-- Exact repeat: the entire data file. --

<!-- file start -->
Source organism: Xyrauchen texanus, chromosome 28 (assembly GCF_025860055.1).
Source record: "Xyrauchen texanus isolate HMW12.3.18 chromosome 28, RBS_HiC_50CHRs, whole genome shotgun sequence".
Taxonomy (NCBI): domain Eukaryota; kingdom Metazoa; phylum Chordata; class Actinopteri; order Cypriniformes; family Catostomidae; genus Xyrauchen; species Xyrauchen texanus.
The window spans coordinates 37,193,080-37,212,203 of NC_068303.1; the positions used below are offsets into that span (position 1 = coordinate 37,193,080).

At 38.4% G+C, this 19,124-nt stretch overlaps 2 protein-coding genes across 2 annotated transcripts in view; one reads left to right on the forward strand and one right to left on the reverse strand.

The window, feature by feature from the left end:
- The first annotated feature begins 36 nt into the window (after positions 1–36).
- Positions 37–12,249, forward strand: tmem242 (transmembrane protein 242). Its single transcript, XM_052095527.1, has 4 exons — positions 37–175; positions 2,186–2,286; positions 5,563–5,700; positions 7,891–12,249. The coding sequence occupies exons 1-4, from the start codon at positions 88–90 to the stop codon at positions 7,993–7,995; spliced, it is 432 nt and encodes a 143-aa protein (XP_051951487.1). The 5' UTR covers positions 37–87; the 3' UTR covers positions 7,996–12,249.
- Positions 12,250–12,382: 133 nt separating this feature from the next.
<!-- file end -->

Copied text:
Source organism: Xyrauchen texanus, chromosome 28 (assembly GCF_025860055.1).
Source record: "Xyrauchen texanus isolate HMW12.3.18 chromosome 28, RBS_HiC_50CHRs, whole genome shotgun sequence".
Taxonomy (NCBI): domain Eukaryota; kingdom Metazoa; phylum Chordata; class Actinopteri; order Cypriniformes; family Catostomidae; genus Xyrauchen; species Xyrauchen texanus.
The window spans coordinates 37,193,080-37,212,203 of NC_068303.1; the positions used below are offsets into that span (position 1 = coordinate 37,193,080).

At 38.4% G+C, this 19,124-nt stretch overlaps 2 protein-coding genes across 2 annotated transcripts in view; one reads left to right on the forward strand and one right to left on the reverse strand.

The window, feature by feature from the left end:
- The first annotated feature begins 36 nt into the window (after positions 1–36).
- Positions 37–12,249, forward strand: tmem242 (transmembrane protein 242). Its single transcript, XM_052095527.1, has 4 exons — positions 37–175; positions 2,186–2,286; positions 5,563–5,700; positions 7,891–12,249. The coding sequence occupies exons 1-4, from the start codon at positions 88–90 to the stop codon at positions 7,993–7,995; spliced, it is 432 nt and encodes a 143-aa protein (XP_051951487.1). The 5' UTR covers positions 37–87; the 3' UTR covers positions 7,996–12,249.
- Positions 12,250–12,382: 133 nt separating this feature from the next.